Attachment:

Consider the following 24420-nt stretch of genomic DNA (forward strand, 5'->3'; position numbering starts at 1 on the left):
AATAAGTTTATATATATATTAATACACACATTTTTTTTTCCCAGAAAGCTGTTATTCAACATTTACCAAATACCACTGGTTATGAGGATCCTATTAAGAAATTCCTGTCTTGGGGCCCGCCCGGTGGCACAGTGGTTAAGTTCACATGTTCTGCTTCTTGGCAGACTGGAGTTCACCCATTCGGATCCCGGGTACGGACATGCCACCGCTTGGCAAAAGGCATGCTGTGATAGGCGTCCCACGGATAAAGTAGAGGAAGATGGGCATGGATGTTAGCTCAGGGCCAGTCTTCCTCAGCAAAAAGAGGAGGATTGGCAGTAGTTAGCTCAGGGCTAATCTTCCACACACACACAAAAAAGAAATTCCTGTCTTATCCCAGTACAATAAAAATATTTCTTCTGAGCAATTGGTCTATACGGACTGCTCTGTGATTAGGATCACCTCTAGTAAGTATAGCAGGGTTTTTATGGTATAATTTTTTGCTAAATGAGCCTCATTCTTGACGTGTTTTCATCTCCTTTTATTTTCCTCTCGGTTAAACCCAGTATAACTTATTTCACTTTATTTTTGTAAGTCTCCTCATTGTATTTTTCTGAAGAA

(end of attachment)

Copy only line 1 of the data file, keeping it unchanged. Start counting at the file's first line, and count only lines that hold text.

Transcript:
Consider the following 24420-nt stretch of genomic DNA (forward strand, 5'->3'; position numbering starts at 1 on the left):